This week in Students & Practice:

I have to say I am so proud of D – his lesson this week was phenomenal.  Last week, we worked on technique. There is so much more to learning to play the piano than just conquering notes and rhythms. To sound pleasant to the ears, the young pianist needs to learn the skills of sound production. It matters how you touch the keys!

Last week, we worked on pentascales (5 note scales or the first 5 notes of [in this case] major scales). There are several reasons we learn scales:

  • ear training
  • music theory
  • finger dexterity
  • agility and speed
  • technique

This Week at the Studio – Chesser Music StudioWith D, we focused on the technique aspect of scales. For the next few weeks, we’ll be using just one finger to play our scales. Finger 3 is the strongest finger, so we started with using finger 3 to play every note of the pentascale. Young students often do not have the strength and agility to play with musicality with all five fingers in a five finger position (finger 1 on C, finger 2 on D, and so on), so using just one finger is a great way to start working on producing those pleasant sounds we are talking about. For this exercise, we worked on a relaxed, rounded hand and floated our wrist up, and played C with finger 3. Float the wrist back up, drop down and play D with finger 3, and so on.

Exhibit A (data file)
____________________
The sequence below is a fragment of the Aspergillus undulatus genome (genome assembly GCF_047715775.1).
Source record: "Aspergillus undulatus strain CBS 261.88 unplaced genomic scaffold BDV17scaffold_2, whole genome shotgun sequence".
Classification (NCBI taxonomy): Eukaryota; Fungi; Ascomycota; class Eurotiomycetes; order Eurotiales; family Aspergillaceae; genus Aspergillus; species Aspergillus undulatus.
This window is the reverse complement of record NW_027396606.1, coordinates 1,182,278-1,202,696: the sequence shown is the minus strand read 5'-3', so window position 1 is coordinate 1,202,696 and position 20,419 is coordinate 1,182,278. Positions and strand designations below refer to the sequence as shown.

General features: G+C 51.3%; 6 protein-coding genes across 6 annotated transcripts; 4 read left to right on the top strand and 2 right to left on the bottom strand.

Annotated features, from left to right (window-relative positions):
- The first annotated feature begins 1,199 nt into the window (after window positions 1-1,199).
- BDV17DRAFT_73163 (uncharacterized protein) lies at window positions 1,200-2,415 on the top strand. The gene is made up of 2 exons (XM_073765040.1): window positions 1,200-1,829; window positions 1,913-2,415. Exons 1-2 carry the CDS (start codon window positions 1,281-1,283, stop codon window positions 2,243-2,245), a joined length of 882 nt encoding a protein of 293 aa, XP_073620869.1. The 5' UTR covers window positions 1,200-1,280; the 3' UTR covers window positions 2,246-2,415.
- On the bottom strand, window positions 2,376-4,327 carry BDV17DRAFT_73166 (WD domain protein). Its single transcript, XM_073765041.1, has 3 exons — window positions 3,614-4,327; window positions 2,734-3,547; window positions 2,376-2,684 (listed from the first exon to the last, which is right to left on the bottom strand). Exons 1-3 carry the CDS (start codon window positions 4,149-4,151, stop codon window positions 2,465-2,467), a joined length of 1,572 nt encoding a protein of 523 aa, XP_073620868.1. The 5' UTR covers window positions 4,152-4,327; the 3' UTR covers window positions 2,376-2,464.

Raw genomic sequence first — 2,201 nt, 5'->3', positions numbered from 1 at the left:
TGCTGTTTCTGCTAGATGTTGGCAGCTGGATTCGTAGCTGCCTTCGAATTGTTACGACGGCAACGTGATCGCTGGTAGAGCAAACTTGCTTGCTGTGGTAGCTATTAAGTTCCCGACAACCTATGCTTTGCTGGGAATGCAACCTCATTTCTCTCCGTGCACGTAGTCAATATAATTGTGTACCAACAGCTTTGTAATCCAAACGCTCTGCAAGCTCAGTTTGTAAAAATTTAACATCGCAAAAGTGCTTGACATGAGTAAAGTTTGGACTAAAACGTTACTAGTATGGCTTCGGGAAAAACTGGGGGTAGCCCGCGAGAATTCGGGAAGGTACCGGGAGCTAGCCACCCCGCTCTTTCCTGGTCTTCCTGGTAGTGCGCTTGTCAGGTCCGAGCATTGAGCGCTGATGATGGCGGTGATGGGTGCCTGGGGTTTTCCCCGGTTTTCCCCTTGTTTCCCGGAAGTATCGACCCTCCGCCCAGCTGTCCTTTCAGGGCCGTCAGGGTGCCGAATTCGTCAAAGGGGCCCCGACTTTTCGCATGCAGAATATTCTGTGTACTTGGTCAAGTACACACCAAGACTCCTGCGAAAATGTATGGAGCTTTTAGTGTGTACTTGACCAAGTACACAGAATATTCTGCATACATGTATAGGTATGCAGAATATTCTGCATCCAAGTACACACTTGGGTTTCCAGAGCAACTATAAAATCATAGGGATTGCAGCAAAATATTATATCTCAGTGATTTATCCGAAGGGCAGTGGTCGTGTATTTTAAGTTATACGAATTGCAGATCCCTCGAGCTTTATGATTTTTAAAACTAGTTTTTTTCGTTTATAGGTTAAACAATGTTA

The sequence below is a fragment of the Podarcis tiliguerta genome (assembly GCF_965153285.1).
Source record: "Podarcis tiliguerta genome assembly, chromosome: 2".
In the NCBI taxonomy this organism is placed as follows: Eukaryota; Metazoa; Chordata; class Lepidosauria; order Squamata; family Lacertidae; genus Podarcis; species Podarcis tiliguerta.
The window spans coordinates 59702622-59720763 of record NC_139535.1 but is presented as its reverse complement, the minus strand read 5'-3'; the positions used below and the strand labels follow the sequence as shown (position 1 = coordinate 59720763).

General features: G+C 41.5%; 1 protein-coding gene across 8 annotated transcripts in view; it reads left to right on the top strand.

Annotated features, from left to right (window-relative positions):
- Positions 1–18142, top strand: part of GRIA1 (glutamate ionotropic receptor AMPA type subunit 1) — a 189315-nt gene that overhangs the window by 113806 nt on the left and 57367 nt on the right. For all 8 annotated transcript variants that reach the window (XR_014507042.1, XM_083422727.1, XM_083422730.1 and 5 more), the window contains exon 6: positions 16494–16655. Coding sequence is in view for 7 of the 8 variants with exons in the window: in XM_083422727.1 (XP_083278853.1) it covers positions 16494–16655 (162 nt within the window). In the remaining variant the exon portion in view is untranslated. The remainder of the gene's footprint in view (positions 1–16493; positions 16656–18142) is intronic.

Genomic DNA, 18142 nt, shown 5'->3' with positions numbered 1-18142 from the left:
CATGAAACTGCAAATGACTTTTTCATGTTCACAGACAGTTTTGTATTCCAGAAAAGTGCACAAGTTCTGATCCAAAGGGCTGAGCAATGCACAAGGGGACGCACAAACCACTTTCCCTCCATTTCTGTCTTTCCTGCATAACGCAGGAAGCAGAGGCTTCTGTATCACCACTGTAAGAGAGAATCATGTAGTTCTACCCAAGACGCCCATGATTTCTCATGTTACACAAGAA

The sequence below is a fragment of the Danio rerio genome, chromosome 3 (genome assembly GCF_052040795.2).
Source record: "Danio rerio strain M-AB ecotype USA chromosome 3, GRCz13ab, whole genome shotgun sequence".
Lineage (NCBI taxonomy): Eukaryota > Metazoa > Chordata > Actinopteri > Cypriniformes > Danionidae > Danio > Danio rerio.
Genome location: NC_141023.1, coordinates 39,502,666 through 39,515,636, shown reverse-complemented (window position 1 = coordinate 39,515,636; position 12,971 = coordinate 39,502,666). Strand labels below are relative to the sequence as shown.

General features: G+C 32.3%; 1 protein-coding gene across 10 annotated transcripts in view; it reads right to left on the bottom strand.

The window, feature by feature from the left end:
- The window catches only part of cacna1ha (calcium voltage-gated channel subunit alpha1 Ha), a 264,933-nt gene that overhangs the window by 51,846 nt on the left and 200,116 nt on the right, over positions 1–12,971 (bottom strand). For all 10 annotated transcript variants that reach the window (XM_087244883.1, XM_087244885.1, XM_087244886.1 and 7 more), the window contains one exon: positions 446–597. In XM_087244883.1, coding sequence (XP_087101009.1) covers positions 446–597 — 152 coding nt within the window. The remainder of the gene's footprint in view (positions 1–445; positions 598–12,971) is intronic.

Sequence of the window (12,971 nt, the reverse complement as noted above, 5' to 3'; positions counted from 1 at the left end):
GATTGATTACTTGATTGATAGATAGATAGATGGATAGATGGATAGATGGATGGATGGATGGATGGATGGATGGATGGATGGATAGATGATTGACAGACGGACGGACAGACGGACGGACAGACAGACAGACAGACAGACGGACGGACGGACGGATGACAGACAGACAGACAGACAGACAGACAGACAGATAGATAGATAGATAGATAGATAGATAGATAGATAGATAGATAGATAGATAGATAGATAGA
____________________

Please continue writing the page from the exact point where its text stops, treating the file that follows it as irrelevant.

This is totally different from how I have approached scales with D in the past. While we’ve worked on this idea on a relaxed hand and flexible floating wrist before, now we were applying it in a different way! With Practicia, we took some videos during the lesson. I recorded a three minute video where I demonstrated first and then would ask D to copy what I did. Having a video like this available for practice is invaluable! There’s no way I could accurately describe on paper how to practice this skill.

Thanks to a wonderful piano mom, D spent time at the piano working on this new skill, and came to this week’s lesson with great improvement! I was beaming from ear to ear, and so pleased with his progress. His hands were so graceful; his wrists floating from note to note; he produced such a wonderful, musical sound from my piano! I quickly plucked out a “Student of the Week” certificate for him!

When students are successful like this, it fills my teaching love bank so full. Seeing successes like these make my day!